The Marshall Court (1801–35)
What famous case involving the selling of lottery tickets established the power of federal courts to review state laws?
The case that resolved an important question of the power and jurisdiction of federal courts was Cohens v. Virginia (1821), a case involving the selling of lottery tickets. Jacob Cohen started Cohen’s Lottery and Exchange Office of Baltimore and brothers Philip and Mendes Cohen managed the Norfolk branch. The Cohen brothers sold national lottery tickets, an activity approved by the federal government and administered by officials from the District of Columbia.
The problem was that the state of Virginia wanted to promote its own lottery. The state passed a law in 1820 that prohibited the sale of out-of-state lottery tickets. State officials charged the Cohens with violating this law because they were selling District of Columbia lottery tickets. While the Cohens were only fined $100, the case was important to them because it affected the vitality of their business. The case is important historically because it involved an important question of federal judicial power.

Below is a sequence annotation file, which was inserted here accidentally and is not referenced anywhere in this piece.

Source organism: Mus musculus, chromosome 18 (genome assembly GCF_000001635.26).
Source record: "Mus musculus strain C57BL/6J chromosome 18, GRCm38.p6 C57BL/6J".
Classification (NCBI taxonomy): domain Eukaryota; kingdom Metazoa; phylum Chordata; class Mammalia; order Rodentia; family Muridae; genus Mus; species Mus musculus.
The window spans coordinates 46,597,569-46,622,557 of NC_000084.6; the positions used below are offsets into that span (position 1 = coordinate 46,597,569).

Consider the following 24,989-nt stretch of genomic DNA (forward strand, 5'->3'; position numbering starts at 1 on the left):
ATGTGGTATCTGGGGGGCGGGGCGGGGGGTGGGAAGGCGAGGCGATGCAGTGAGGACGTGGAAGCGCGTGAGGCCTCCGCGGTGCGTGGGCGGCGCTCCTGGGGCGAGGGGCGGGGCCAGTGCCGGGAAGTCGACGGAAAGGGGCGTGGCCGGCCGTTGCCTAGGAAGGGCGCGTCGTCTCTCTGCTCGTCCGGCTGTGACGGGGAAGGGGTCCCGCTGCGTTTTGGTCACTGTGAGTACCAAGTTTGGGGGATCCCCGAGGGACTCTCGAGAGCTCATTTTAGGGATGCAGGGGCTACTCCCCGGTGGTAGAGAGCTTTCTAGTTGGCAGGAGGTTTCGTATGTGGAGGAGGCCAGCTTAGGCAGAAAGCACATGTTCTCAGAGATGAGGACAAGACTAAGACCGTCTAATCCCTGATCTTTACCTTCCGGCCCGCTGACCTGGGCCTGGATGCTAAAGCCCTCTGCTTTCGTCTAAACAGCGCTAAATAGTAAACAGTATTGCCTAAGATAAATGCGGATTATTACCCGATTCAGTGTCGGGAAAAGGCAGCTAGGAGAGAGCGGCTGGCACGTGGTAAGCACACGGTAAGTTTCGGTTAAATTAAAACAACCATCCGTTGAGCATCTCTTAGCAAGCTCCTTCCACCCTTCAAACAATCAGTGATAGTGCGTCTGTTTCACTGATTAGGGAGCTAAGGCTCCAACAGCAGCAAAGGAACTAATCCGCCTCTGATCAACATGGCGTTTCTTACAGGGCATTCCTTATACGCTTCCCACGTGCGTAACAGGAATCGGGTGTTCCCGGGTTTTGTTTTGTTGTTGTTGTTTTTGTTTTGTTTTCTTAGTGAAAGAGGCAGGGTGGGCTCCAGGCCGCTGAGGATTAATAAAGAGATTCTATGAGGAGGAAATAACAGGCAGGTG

Convicted in a local state court, the Cohens appealed to the U.S. Supreme Court, contending that the national lottery was a federal institution that the states could not regulate. The state of Virginia argued that the U.S. Supreme Court did not have jurisdiction to hear an appeal in this state court conviction under a state law. The state of Virginia also argued that the Supreme Court could not hear the case because of the Eleventh Amendment, which generally provides for state immunity from lawsuits by private individuals. Chief Justice John Marshall’s opinion established the supremacy of the federal judiciary. He ruled that the Eleventh Amendment had no application and that Section 25 of the Judiciary Act of 1789 gave the U.S. Supreme Court the jurisdiction to review state laws alleged to be repugnant to the U.S. Constitution.